It’s been one of those weeks. Nothing seems to be going right. Things that really should be easy have become suddenly complex, things that should only have been minor setbacks have become big problems. If you’ll excuse the appalling mixed metaphor, it feels like an uphill struggle that’s also going downhill.
Of course, as someone wise once said, it’s how we react to these situations that define us as people. I would love to say that I heroically rose to the occasion, taking these difficulties in my stride and eventually overcoming them, becoming a better person in the process.
But I didn’t. In fact, I spent roughly 48 hours coming up with a story about how my toaster had exploded, taking my laptop with it in an inferno of fire and breadcrumbs, which I could have an excuse to give Sam about why I hadn’t written an article for this week, other than pure exhaustion. (In my defence, it was a very entertaining story. Also in my defence, I’m definitely being the bigger man putting this on public record, so I can never use this entirely plausible story as an excuse for anything.) As you can tell from the fact you’re reading this, I ended up not using my toaster excuse, and instead submitting this article. Not because I’m a great blogger, or even a decent human being (I’m neither), but because weasling out of doing my job- with all it’s associated risks to my already threadbare reputation for reliability. And, more importantly, I think (hope) that this blog serves a reasonably useful function, and it would need a better reason than my laziness to stop providing it.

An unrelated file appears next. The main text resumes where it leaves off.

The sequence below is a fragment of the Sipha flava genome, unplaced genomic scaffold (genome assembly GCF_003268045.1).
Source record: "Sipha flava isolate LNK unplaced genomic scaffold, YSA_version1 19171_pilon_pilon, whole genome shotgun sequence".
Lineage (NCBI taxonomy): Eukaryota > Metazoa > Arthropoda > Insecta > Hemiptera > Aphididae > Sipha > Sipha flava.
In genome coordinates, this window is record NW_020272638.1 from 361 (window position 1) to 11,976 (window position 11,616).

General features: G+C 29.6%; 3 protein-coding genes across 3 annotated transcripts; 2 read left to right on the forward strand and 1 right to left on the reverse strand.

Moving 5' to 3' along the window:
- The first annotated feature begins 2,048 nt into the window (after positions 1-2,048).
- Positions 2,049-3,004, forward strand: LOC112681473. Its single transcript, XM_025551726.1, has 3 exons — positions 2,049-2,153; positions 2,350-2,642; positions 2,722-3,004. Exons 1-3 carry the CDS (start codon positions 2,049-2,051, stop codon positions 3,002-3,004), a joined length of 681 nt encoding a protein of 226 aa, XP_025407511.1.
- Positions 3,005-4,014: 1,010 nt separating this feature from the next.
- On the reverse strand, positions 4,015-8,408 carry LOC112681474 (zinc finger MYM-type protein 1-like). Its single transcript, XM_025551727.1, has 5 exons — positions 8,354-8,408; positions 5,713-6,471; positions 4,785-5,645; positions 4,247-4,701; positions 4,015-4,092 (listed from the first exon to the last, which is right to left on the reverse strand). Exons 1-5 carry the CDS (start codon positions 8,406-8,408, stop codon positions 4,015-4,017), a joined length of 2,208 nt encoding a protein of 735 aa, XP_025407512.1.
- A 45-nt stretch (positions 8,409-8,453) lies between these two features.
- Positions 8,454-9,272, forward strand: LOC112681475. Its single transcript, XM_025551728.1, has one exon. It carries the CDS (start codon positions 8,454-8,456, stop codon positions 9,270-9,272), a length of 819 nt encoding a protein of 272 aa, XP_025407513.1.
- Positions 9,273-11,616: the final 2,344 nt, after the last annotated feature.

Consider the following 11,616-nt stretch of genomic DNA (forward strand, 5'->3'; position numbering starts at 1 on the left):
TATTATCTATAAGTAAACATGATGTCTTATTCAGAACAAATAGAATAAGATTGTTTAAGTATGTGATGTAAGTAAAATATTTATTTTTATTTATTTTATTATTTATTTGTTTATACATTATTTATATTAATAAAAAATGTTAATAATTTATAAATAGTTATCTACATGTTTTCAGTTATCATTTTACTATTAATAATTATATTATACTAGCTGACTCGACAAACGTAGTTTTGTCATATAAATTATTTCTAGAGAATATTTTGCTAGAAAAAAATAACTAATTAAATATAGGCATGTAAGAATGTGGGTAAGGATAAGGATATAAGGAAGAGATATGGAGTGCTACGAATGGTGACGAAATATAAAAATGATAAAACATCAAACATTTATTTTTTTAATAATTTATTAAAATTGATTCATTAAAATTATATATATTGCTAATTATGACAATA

Why do I bring this up? Partly, to be fair, as an extended whinge about life (I’d be stinting my duty as a young adult with a blog if I didn’t write at least one of those, check out my tumblr for more in that vein*), but also because I think there’s a serious point to be made here.
Sometimes, in relationship, things are difficult. It becomes exhausting, maybe even stressful, to put in the effort required to keep it going. Maybe it’s long distance. Maybe your friends have annoying habits. Maybe you’re starting to realise that they’re different people from when you met them. Maybe you’re starting to realise that you are, too. At times like this, it can seem tempting to simply go through the motions of a friendship. To give them the bare minimum of your attention required to stop a falling-out, but nothing else.
However, that’s never helped anyone in the long run. It’s stressful (not to mention hurtful) for both you and the other people in your relationship. Instead, try asking yourself one question: Is this friendship rewarding, or toxic?
If the answer is the latter, then cut them out of your life. If it’s the former, then it’s not worth throwing away over one rough patch. And if you can’t decide, then the easiest way to make up your mind is to keep on trying to make it work.
Now, obviously, sometimes that’s not possible- we’ve a lot of demands on our time, and it’s not always justifiable to ignore them in order to focus on our relationships. And, just as obviously, there’s no one-size fits all pattern that can be applied to every single friendship. But- and this is important, more often than not, more thought and effort can be all that’s needed when things get tough.
Because friendships need work. Relationships can’t be taken for granted. And all the exploding toasters in the world can change that fact.
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